What then does the word translated “gospel” mean? The question might seem to be unnecessary (were it not apparently ignored in so many sermons and religious books); everyone knows that “gospel” means “good news.” But if “gospel” means “good news,” then many common notions about the gospel disappear at once. “Good news” is never in the imperative mood; a “gospel cannot possibly consist in directions as to a way of life or in a complex of worthy ideals. If a man comes running in and says in a tone of great eagerness, “I have news for you: Keep the commandments of God; love God and your neighbor.” Such exhortations are indeed exceedingly important and valuable, but they are certainly not news. News consists always, not in exhortations or commands, but in information of facts; a “gospel” is always in the indicative mood. – J. Gresham Machen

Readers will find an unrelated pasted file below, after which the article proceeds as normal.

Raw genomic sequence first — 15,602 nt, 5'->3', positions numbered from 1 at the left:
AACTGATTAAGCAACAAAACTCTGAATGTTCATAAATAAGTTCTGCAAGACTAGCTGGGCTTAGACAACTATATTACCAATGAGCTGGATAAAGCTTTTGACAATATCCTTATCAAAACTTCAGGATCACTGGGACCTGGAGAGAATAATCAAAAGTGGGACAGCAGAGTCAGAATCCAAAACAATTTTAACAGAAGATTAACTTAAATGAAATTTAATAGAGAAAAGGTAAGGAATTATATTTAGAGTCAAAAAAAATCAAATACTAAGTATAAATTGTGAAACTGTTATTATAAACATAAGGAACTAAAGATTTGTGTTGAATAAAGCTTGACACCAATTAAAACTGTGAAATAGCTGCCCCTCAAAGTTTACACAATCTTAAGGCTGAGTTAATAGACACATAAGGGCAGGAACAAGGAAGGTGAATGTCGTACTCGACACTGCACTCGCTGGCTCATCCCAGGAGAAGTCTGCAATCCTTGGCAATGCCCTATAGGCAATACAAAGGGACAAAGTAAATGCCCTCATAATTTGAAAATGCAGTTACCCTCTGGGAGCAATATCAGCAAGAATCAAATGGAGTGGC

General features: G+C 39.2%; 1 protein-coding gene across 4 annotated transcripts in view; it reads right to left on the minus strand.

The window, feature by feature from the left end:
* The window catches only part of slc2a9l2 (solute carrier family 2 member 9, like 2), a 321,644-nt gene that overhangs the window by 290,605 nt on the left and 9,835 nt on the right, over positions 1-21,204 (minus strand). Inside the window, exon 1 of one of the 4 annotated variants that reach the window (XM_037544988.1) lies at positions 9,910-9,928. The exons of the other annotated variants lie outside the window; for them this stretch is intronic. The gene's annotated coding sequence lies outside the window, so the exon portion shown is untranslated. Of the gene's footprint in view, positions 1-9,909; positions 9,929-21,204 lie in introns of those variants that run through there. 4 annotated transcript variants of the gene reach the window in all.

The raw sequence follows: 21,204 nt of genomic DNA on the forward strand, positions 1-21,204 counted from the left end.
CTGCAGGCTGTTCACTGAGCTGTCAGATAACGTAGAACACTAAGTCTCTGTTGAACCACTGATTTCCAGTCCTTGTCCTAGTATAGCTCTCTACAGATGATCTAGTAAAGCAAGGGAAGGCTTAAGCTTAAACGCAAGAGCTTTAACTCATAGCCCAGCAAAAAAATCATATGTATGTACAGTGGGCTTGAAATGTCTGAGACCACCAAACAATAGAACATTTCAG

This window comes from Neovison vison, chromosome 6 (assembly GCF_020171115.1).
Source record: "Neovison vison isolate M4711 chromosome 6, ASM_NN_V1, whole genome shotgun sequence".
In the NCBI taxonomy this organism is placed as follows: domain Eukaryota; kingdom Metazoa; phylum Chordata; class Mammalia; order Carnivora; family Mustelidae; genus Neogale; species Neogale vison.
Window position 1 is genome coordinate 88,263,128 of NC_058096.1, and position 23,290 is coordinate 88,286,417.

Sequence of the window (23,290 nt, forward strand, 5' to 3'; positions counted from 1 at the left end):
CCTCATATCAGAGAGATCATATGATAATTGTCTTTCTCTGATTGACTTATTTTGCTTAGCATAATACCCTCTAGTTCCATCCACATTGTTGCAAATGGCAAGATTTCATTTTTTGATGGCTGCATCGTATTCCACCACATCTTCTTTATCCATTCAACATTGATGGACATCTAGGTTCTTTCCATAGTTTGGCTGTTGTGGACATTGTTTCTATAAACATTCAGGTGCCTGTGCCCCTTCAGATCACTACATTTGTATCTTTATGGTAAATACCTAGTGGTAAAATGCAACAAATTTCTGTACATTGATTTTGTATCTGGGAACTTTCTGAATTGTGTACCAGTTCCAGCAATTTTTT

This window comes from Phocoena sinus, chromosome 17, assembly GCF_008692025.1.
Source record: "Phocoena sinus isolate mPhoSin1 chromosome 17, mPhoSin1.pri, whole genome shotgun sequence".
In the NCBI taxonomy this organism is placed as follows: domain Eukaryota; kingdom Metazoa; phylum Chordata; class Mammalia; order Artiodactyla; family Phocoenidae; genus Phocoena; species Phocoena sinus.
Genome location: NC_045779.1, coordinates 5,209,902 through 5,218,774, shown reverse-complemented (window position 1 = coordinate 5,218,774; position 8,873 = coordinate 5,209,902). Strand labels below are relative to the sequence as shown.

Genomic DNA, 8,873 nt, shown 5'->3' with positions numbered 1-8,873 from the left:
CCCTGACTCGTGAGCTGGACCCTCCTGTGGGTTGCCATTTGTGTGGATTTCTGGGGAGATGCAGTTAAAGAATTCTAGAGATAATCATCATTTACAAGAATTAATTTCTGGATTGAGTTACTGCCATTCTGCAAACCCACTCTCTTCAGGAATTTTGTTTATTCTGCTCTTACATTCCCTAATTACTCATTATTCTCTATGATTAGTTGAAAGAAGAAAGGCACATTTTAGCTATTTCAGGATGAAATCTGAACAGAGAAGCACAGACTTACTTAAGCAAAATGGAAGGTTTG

Taken from Machen: Selected Shorter Writing edited by D.G. Hart, page 127.